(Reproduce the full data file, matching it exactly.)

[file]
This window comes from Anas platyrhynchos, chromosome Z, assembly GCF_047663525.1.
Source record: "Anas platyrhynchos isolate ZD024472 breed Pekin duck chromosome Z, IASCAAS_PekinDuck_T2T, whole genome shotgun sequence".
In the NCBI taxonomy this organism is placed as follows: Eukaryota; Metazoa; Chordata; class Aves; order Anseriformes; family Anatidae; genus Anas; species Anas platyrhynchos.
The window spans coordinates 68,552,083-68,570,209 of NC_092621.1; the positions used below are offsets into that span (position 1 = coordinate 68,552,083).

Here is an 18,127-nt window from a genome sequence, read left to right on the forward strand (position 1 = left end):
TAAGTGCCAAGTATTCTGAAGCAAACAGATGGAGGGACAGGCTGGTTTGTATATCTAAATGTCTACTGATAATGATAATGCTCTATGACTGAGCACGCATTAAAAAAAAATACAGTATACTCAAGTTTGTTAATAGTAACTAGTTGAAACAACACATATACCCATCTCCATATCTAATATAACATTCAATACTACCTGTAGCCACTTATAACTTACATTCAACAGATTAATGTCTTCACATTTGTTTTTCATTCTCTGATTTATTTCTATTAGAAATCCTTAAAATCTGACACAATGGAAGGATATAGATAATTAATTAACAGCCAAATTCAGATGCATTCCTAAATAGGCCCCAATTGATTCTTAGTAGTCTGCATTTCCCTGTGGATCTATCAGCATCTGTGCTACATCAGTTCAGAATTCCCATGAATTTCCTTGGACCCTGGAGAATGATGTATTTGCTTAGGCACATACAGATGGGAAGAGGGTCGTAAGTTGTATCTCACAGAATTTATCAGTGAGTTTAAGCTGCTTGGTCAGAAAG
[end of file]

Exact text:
This window comes from Anas platyrhynchos, chromosome Z, assembly GCF_047663525.1.
Source record: "Anas platyrhynchos isolate ZD024472 breed Pekin duck chromosome Z, IASCAAS_PekinDuck_T2T, whole genome shotgun sequence".
In the NCBI taxonomy this organism is placed as follows: Eukaryota; Metazoa; Chordata; class Aves; order Anseriformes; family Anatidae; genus Anas; species Anas platyrhynchos.
The window spans coordinates 68,552,083-68,570,209 of NC_092621.1; the positions used below are offsets into that span (position 1 = coordinate 68,552,083).

Here is an 18,127-nt window from a genome sequence, read left to right on the forward strand (position 1 = left end):
TAAGTGCCAAGTATTCTGAAGCAAACAGATGGAGGGACAGGCTGGTTTGTATATCTAAATGTCTACTGATAATGATAATGCTCTATGACTGAGCACGCATTAAAAAAAAATACAGTATACTCAAGTTTGTTAATAGTAACTAGTTGAAACAACACATATACCCATCTCCATATCTAATATAACATTCAATACTACCTGTAGCCACTTATAACTTACATTCAACAGATTAATGTCTTCACATTTGTTTTTCATTCTCTGATTTATTTCTATTAGAAATCCTTAAAATCTGACACAATGGAAGGATATAGATAATTAATTAACAGCCAAATTCAGATGCATTCCTAAATAGGCCCCAATTGATTCTTAGTAGTCTGCATTTCCCTGTGGATCTATCAGCATCTGTGCTACATCAGTTCAGAATTCCCATGAATTTCCTTGGACCCTGGAGAATGATGTATTTGCTTAGGCACATACAGATGGGAAGAGGGTCGTAAGTTGTATCTCACAGAATTTATCAGTGAGTTTAAGCTGCTTGGTCAGAAAG